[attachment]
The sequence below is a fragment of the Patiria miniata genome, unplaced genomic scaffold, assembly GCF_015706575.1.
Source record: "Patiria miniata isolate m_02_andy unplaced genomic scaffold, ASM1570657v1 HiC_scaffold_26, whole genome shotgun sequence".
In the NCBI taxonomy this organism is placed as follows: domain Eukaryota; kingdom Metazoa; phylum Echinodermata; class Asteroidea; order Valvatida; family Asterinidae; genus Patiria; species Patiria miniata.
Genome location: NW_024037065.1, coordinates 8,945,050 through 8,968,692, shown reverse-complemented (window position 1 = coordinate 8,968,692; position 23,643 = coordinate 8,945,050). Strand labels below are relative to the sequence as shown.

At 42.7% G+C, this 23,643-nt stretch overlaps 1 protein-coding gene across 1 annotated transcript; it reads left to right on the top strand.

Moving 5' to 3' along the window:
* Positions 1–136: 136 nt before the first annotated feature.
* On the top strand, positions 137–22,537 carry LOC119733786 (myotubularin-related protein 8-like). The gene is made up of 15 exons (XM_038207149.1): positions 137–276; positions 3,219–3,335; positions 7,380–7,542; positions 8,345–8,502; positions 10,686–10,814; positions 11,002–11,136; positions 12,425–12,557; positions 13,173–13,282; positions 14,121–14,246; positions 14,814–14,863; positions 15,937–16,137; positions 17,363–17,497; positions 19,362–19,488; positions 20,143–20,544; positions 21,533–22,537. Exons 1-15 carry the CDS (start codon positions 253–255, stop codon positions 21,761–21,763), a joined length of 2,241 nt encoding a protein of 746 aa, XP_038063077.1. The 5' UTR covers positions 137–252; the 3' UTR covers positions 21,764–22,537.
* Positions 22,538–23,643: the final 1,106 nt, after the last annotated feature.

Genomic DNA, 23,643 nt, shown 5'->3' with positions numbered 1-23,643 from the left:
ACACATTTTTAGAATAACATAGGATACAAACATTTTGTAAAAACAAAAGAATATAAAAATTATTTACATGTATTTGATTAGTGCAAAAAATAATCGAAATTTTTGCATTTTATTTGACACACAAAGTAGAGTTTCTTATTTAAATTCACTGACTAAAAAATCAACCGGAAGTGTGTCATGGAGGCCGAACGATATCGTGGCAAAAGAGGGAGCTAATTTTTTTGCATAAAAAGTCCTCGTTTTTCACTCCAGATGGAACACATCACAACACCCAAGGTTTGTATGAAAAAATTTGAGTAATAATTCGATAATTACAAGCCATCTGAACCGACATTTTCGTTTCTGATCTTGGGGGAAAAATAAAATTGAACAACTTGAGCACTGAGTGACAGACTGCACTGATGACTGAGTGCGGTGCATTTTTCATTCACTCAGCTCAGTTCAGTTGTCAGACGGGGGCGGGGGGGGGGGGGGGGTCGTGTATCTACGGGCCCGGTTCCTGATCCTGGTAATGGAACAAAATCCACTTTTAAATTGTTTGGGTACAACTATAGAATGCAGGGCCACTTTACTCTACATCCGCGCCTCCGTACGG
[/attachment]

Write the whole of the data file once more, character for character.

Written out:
The sequence below is a fragment of the Patiria miniata genome, unplaced genomic scaffold, assembly GCF_015706575.1.
Source record: "Patiria miniata isolate m_02_andy unplaced genomic scaffold, ASM1570657v1 HiC_scaffold_26, whole genome shotgun sequence".
In the NCBI taxonomy this organism is placed as follows: domain Eukaryota; kingdom Metazoa; phylum Echinodermata; class Asteroidea; order Valvatida; family Asterinidae; genus Patiria; species Patiria miniata.
Genome location: NW_024037065.1, coordinates 8,945,050 through 8,968,692, shown reverse-complemented (window position 1 = coordinate 8,968,692; position 23,643 = coordinate 8,945,050). Strand labels below are relative to the sequence as shown.

At 42.7% G+C, this 23,643-nt stretch overlaps 1 protein-coding gene across 1 annotated transcript; it reads left to right on the top strand.

Moving 5' to 3' along the window:
* Positions 1–136: 136 nt before the first annotated feature.
* On the top strand, positions 137–22,537 carry LOC119733786 (myotubularin-related protein 8-like). The gene is made up of 15 exons (XM_038207149.1): positions 137–276; positions 3,219–3,335; positions 7,380–7,542; positions 8,345–8,502; positions 10,686–10,814; positions 11,002–11,136; positions 12,425–12,557; positions 13,173–13,282; positions 14,121–14,246; positions 14,814–14,863; positions 15,937–16,137; positions 17,363–17,497; positions 19,362–19,488; positions 20,143–20,544; positions 21,533–22,537. Exons 1-15 carry the CDS (start codon positions 253–255, stop codon positions 21,761–21,763), a joined length of 2,241 nt encoding a protein of 746 aa, XP_038063077.1. The 5' UTR covers positions 137–252; the 3' UTR covers positions 21,764–22,537.
* Positions 22,538–23,643: the final 1,106 nt, after the last annotated feature.

Genomic DNA, 23,643 nt, shown 5'->3' with positions numbered 1-23,643 from the left:
ACACATTTTTAGAATAACATAGGATACAAACATTTTGTAAAAACAAAAGAATATAAAAATTATTTACATGTATTTGATTAGTGCAAAAAATAATCGAAATTTTTGCATTTTATTTGACACACAAAGTAGAGTTTCTTATTTAAATTCACTGACTAAAAAATCAACCGGAAGTGTGTCATGGAGGCCGAACGATATCGTGGCAAAAGAGGGAGCTAATTTTTTTGCATAAAAAGTCCTCGTTTTTCACTCCAGATGGAACACATCACAACACCCAAGGTTTGTATGAAAAAATTTGAGTAATAATTCGATAATTACAAGCCATCTGAACCGACATTTTCGTTTCTGATCTTGGGGGAAAAATAAAATTGAACAACTTGAGCACTGAGTGACAGACTGCACTGATGACTGAGTGCGGTGCATTTTTCATTCACTCAGCTCAGTTCAGTTGTCAGACGGGGGCGGGGGGGGGGGGGGGGTCGTGTATCTACGGGCCCGGTTCCTGATCCTGGTAATGGAACAAAATCCACTTTTAAATTGTTTGGGTACAACTATAGAATGCAGGGCCACTTTACTCTACATCCGCGCCTCCGTACGG